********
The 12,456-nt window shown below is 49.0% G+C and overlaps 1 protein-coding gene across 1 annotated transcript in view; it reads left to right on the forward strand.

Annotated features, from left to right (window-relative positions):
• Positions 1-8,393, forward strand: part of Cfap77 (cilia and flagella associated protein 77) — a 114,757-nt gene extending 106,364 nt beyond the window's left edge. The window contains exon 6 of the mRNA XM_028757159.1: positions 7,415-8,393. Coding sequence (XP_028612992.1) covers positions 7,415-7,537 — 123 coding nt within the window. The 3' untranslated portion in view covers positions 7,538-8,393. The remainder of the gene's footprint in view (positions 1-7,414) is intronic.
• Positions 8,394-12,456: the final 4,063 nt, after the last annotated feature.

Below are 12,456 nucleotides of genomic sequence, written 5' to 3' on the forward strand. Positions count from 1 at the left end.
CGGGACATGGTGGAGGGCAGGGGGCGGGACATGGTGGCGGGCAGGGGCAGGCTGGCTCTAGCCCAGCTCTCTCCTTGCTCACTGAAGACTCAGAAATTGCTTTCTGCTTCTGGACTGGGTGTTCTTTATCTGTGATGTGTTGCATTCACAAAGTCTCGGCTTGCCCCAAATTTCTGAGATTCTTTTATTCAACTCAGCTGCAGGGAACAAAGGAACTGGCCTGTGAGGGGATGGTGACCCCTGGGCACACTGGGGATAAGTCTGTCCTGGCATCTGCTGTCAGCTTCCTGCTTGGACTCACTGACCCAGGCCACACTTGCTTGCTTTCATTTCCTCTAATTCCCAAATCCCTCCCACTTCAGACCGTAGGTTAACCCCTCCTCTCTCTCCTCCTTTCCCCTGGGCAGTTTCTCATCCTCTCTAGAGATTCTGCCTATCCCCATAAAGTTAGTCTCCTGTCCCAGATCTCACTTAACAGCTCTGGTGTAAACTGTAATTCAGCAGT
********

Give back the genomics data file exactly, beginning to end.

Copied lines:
The 12,456-nt window shown below is 49.0% G+C and overlaps 1 protein-coding gene across 1 annotated transcript in view; it reads left to right on the forward strand.

Annotated features, from left to right (window-relative positions):
• Positions 1-8,393, forward strand: part of Cfap77 (cilia and flagella associated protein 77) — a 114,757-nt gene extending 106,364 nt beyond the window's left edge. The window contains exon 6 of the mRNA XM_028757159.1: positions 7,415-8,393. Coding sequence (XP_028612992.1) covers positions 7,415-7,537 — 123 coding nt within the window. The 3' untranslated portion in view covers positions 7,538-8,393. The remainder of the gene's footprint in view (positions 1-7,414) is intronic.
• Positions 8,394-12,456: the final 4,063 nt, after the last annotated feature.

Below are 12,456 nucleotides of genomic sequence, written 5' to 3' on the forward strand. Positions count from 1 at the left end.
CGGGACATGGTGGAGGGCAGGGGGCGGGACATGGTGGCGGGCAGGGGCAGGCTGGCTCTAGCCCAGCTCTCTCCTTGCTCACTGAAGACTCAGAAATTGCTTTCTGCTTCTGGACTGGGTGTTCTTTATCTGTGATGTGTTGCATTCACAAAGTCTCGGCTTGCCCCAAATTTCTGAGATTCTTTTATTCAACTCAGCTGCAGGGAACAAAGGAACTGGCCTGTGAGGGGATGGTGACCCCTGGGCACACTGGGGATAAGTCTGTCCTGGCATCTGCTGTCAGCTTCCTGCTTGGACTCACTGACCCAGGCCACACTTGCTTGCTTTCATTTCCTCTAATTCCCAAATCCCTCCCACTTCAGACCGTAGGTTAACCCCTCCTCTCTCTCCTCCTTTCCCCTGGGCAGTTTCTCATCCTCTCTAGAGATTCTGCCTATCCCCATAAAGTTAGTCTCCTGTCCCAGATCTCACTTAACAGCTCTGGTGTAAACTGTAATTCAGCAGT